• Is not sympathetic to the doc's claimed slipshod accounting
is bad care fraud
Is Bad Care Fraud?
  • What would make bad care fraudulent?
  • What are you certifying when you bill for care?
whistleblower provisions
Whistleblower Provisions
  • Only protection if you bring suit
  • Not a good protection
  • Health care is a vindictive business
  • Whistleblowers and folks who are not team players get screwed
interesting issues
Interesting Issues
  • Bribes by device and drug companies
    • Oncologists can make millions on the drugs they administer - should you care?
  • PATH audits (medical schools)
  • HCA/Tenant Health Care
qui tam
Qui Tam
  • Standing in the shoes of the government
  • 15-20%
  • Feds can march in
  • May not apply to claims against states
physicians as fiduciaries
Physicians as Fiduciaries
  • Model Penal Code
  • Informed consent law
  • General principles
    • Knowledge differential
    • Power differential
fiduciary obligations
Fiduciary Obligations
  • The physician acts as purchasing agent for the patient
  • Self-referral laws target incentives that encourage the physician to make certain decisions contrary to the patient's interests
    • Order unnecessary care or tests
    • Choose providers based on criteria other than the best interests of the patient
why does the federal government care
Why Does the Federal Government Care?
  • They claim to care about quality
    • FTC undermines this with talk about the right to buy cheap, crummy care
  • They care a lot about costs
    • Unnecessary care is wasted money and bad for the patient
    • It is assumed that if a kickback is necessary, the care is either worse or more expensive
problems with the federal bias
Problems with the Federal Bias
  • The feds are only concerned with incentives to order more care or to steer care
  • They do not care if there are incentives to deny care
    • Big issue with HMOS and other structured plans
    • Underlines the problem with consumer directed care
the general self referral laws
The General Self-Referral Laws
  • There is broad statutory authority banning deals that create incentives to refer business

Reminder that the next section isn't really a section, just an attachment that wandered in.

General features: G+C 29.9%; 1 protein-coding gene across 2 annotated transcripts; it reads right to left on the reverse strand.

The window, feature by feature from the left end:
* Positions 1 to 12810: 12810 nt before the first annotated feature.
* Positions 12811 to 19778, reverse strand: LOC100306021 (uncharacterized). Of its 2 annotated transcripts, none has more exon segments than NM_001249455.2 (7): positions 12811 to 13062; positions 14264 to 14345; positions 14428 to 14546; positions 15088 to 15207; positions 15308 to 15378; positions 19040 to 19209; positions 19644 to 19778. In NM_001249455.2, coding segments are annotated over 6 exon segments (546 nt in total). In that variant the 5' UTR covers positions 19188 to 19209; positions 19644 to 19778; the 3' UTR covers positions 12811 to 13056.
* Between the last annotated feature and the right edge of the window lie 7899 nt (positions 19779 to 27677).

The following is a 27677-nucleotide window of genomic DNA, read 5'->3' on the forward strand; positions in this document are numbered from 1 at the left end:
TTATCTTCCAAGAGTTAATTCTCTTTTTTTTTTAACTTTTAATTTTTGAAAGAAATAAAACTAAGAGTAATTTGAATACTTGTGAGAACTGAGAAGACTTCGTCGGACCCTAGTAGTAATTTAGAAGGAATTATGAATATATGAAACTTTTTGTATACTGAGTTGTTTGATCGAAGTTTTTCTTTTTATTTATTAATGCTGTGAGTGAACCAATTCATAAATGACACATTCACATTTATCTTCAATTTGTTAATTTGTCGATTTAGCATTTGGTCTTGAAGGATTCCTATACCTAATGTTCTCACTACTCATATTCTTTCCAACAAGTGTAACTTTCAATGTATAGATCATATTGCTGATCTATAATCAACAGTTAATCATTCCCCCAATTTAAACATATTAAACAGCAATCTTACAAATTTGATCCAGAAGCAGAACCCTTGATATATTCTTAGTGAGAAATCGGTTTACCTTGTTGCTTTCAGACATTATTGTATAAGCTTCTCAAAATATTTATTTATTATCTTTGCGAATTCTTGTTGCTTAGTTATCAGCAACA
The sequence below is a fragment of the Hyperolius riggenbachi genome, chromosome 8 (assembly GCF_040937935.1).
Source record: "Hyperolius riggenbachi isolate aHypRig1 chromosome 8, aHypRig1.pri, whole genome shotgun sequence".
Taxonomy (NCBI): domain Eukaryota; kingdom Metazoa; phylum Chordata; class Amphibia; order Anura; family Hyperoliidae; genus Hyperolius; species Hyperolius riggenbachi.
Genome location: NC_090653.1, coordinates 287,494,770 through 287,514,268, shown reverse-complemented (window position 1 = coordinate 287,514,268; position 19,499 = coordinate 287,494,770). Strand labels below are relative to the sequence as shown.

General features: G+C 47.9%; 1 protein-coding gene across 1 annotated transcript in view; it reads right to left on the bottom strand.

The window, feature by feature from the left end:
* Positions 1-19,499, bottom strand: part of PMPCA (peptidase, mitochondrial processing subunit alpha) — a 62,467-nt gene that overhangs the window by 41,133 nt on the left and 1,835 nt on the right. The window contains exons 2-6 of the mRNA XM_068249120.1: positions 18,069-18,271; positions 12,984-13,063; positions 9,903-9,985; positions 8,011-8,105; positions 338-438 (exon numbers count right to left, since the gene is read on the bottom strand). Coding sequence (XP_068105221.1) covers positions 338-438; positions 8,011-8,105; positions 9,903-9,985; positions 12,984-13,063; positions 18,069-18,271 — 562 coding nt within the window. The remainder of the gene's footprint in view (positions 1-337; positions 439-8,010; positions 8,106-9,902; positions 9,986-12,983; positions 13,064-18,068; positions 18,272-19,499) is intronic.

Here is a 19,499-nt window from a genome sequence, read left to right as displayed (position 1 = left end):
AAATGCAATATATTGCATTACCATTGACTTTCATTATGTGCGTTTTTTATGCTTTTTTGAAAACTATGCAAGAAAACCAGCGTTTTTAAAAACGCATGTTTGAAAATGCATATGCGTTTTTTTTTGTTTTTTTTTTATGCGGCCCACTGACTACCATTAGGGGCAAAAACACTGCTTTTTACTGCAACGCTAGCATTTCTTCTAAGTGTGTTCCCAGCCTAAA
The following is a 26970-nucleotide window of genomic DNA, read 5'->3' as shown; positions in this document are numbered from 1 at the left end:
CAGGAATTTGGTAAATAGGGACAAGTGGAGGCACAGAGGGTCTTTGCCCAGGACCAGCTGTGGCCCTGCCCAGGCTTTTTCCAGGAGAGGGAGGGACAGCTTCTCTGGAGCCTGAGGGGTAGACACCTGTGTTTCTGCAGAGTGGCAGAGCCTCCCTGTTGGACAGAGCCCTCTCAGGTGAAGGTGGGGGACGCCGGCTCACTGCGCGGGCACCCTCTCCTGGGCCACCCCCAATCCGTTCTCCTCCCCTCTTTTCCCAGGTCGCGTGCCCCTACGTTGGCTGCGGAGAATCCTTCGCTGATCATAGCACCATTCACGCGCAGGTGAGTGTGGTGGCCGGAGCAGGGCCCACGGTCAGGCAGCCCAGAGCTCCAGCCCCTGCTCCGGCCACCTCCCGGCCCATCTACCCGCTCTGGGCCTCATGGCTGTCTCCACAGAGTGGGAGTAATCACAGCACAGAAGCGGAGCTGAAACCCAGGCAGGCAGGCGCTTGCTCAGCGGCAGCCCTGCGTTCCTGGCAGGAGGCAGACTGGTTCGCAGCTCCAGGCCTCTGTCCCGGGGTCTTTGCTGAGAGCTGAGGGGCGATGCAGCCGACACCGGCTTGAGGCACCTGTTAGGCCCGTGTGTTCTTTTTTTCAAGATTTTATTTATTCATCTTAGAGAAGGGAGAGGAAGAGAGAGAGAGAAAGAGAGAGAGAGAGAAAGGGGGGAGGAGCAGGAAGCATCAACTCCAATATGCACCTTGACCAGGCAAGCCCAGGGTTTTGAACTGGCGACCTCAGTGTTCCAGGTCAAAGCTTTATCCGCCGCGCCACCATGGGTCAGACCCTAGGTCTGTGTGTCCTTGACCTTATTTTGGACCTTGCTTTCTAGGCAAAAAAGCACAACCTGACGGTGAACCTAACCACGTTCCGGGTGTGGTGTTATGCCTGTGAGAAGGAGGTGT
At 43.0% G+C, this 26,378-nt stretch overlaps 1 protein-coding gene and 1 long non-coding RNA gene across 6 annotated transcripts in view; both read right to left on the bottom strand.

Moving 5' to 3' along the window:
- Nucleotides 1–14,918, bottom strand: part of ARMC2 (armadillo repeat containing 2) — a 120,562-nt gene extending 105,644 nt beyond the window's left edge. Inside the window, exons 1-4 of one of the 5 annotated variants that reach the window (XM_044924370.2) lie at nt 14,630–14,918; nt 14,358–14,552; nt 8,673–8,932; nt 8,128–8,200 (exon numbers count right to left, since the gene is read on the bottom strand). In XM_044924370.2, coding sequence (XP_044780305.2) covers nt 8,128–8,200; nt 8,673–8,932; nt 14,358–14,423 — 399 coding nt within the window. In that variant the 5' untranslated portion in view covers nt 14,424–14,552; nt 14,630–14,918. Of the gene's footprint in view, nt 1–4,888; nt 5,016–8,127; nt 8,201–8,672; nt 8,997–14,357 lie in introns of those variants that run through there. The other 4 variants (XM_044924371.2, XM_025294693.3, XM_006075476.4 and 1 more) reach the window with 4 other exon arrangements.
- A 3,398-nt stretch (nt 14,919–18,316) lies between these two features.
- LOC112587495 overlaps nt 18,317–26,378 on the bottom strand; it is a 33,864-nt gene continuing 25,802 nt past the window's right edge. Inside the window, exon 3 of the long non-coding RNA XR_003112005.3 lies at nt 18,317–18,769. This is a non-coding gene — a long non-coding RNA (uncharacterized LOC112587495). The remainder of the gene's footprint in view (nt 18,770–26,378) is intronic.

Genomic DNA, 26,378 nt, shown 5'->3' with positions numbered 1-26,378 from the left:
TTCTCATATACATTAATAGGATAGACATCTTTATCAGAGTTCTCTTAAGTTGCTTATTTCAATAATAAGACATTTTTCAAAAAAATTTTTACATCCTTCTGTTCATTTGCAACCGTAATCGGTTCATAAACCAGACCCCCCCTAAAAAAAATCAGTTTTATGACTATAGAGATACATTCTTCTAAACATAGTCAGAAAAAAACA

• These deals have to be analyzed to map out the cash flow to determine what incentives the physicians see
the lease scam
The Lease Scam
  • Hospitals often own professional buildings
  • Physicians in the professional are more likely to admit patients to the hospital
    • Proximity
    • Shared services
  • Is the hospital providing incentives for physicians to be in their professional building?
  • How do you put a fair market value on proximity?
the recruitment scam
The Recruitment Scam
  • The hospital sees that there is a need for physicians with specific skills in the community
  • The hospital recruits a physician with a relocation package
    • Moving expenses
    • Salary support for a period of time
  • Does any of this obligate the physician to refer to that hospital?
  • What if it is the only hospital in the community?
the lab scam
The Lab Scam
  • There is a huge amount of money in medical lab tests
    • Hence my skepticism about the real causes of defensive medicine
  • Is the lab providing incentives to the physician?
    • Direct kickbacks
    • Subsidized services, like renting space in the physician's office
    • Gifts - trips to the fishing camp
the hospital investment scam
The Hospital Investment Scam
  • Hospital wants to increase the flow of surgical patients
  • Hospital sets up surgical suite as a separate corporation and sells surgeons shares
  • Earnings are based on the capital contribution
  • What is the impact of a admitting patients on the physician's return on investment?
the practice purchase scam
The Practice Purchase Scam
  • Hospital buys the physician's practice
  • Hires the physicians to deliver care in the new hospital practice
  • Is this really a sale or just a kickback scheme?
  • How was the business valued?
  • What are the terms for payment?
    • Is any of the payment contingent on referrals?
the stark law approach
The Stark Law Approach
  • Stark has a list of 11 defined services
  • Any deals that influence the ordering of these services are banned